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China has seen its global wealth skyrocket over the past two decades and has now overtaken the U.S. as the wealthiest nation worldwide, according to a new economic analysis on the "national balance sheets" of the world's richest nations.
What are the details?
Between 2000 and 2020, China's net worth soared from $7 trillion to $120 trillion, accounting for an eye-popping one-third of the global increase, global management consulting firm McKinsey & Company reported this month.
Meanwhile, the U.S. saw its net worth only double over the same period to total $90 trillion in 2020.
The revelation came as part of a new analysis from McKinsey called, "The rise and rise of the global balance sheet," which sought to take stock of national wealth by measure of a country's net worth rather than its gross domestic product.
"While the state of economies is usually measured by GDP or other metrics of economic flows, this research examines the balance sheets of ten countries representing more than 60 percent of global income: Australia, Canada, China, France, Germany, Japan, Mexico, Sweden, the United Kingdom, and the United States," the consulting firm stated in its report.
"In this research, we borrow a fundamental tool from the corporate world — the balance sheet — to take stock of the underlying health and resilience of the global economy," it added.
In the report, researchers counted only real assets to determine net worth. They did not count financial assets as part of global wealth calculations, claiming they are effectively offset by liabilities.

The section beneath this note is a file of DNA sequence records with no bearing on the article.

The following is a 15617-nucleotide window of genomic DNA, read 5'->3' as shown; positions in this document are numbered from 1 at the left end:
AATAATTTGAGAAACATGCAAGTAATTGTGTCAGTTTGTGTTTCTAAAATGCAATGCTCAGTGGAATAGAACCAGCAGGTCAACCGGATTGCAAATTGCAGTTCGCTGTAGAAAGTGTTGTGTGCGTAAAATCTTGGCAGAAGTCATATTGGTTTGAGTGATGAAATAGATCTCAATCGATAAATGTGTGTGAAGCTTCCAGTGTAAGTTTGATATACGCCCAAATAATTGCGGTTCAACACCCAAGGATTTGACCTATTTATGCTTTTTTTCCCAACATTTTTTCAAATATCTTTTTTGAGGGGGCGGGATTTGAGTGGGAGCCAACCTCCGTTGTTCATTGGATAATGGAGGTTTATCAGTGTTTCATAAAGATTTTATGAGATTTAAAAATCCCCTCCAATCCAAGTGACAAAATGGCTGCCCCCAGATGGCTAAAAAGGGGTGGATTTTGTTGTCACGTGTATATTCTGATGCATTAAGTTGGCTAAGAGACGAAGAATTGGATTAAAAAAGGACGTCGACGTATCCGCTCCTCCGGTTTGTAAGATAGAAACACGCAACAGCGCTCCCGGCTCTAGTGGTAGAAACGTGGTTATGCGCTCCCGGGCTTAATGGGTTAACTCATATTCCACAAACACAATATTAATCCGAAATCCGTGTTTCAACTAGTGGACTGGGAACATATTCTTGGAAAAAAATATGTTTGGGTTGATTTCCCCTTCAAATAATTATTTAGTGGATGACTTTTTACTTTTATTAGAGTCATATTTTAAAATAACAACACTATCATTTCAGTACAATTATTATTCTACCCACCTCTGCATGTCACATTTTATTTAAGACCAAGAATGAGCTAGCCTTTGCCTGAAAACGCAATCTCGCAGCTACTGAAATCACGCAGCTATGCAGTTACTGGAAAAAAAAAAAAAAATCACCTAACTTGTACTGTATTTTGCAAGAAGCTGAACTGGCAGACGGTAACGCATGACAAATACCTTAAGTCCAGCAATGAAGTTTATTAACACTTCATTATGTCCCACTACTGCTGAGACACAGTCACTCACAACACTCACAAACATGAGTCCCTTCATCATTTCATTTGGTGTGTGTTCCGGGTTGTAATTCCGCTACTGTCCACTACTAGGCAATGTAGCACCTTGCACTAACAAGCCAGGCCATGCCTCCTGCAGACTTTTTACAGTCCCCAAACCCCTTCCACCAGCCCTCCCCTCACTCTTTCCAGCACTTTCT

"A corporate bond held by an individual investor, for instance, represents an I.O.U. by that company," explained Bloomberg News.
By more traditional wealth measurements, including GDP, the U.S. remains the world's richest nation. The U.S., with a nominal GDP of more than $21 trillion, significantly outpaces second-place China. The dominant Asian nation tallies a GDP of more than $14 trillion.
When GDP is assessed per capita, the U.S. ($65,298) beats China again ($10,262).
But McKinsey's new analysis argues that GDP only tells part of the story, arguing that over the last 20 years there has been a notable "divergence" between net worth and GDP.
"Net worth and GDP historically moved in sync at the global level," but since 2000, "financial assets and liabilities held outside the financial sector grew much faster than GDP," researchers said.
The report spotlights China's economic rise since joining the World Trade Organization in 2001, Bloomberg reported. It also highlights the effect of the U.S. national debt on its real asset net worth in comparison to other global economies.
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